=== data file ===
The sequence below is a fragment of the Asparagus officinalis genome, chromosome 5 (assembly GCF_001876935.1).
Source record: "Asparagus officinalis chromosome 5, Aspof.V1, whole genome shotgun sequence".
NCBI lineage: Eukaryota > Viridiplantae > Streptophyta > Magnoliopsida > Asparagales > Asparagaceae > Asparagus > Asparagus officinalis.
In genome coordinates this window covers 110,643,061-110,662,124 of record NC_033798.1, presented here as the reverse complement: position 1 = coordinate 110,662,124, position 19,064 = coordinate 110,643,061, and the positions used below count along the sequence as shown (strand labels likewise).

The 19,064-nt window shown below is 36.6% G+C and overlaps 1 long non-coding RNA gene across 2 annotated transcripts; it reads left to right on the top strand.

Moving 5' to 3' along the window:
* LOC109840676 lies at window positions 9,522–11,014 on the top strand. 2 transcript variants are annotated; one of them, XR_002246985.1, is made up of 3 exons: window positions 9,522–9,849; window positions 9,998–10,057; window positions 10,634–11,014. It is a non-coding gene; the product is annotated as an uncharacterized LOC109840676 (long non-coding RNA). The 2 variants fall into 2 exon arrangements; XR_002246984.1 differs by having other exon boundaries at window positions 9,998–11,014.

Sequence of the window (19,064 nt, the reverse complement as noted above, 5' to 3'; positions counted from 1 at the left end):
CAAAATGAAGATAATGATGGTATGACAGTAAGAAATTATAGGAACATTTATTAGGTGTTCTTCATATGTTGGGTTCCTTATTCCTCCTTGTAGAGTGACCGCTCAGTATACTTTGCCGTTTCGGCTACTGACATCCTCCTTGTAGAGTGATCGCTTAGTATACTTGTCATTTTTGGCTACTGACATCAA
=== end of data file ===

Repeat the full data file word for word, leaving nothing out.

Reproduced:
The sequence below is a fragment of the Asparagus officinalis genome, chromosome 5 (assembly GCF_001876935.1).
Source record: "Asparagus officinalis chromosome 5, Aspof.V1, whole genome shotgun sequence".
NCBI lineage: Eukaryota > Viridiplantae > Streptophyta > Magnoliopsida > Asparagales > Asparagaceae > Asparagus > Asparagus officinalis.
In genome coordinates this window covers 110,643,061-110,662,124 of record NC_033798.1, presented here as the reverse complement: position 1 = coordinate 110,662,124, position 19,064 = coordinate 110,643,061, and the positions used below count along the sequence as shown (strand labels likewise).

The 19,064-nt window shown below is 36.6% G+C and overlaps 1 long non-coding RNA gene across 2 annotated transcripts; it reads left to right on the top strand.

Moving 5' to 3' along the window:
* LOC109840676 lies at window positions 9,522–11,014 on the top strand. 2 transcript variants are annotated; one of them, XR_002246985.1, is made up of 3 exons: window positions 9,522–9,849; window positions 9,998–10,057; window positions 10,634–11,014. It is a non-coding gene; the product is annotated as an uncharacterized LOC109840676 (long non-coding RNA). The 2 variants fall into 2 exon arrangements; XR_002246984.1 differs by having other exon boundaries at window positions 9,998–11,014.

Sequence of the window (19,064 nt, the reverse complement as noted above, 5' to 3'; positions counted from 1 at the left end):
CAAAATGAAGATAATGATGGTATGACAGTAAGAAATTATAGGAACATTTATTAGGTGTTCTTCATATGTTGGGTTCCTTATTCCTCCTTGTAGAGTGACCGCTCAGTATACTTTGCCGTTTCGGCTACTGACATCCTCCTTGTAGAGTGATCGCTTAGTATACTTGTCATTTTTGGCTACTGACATCAA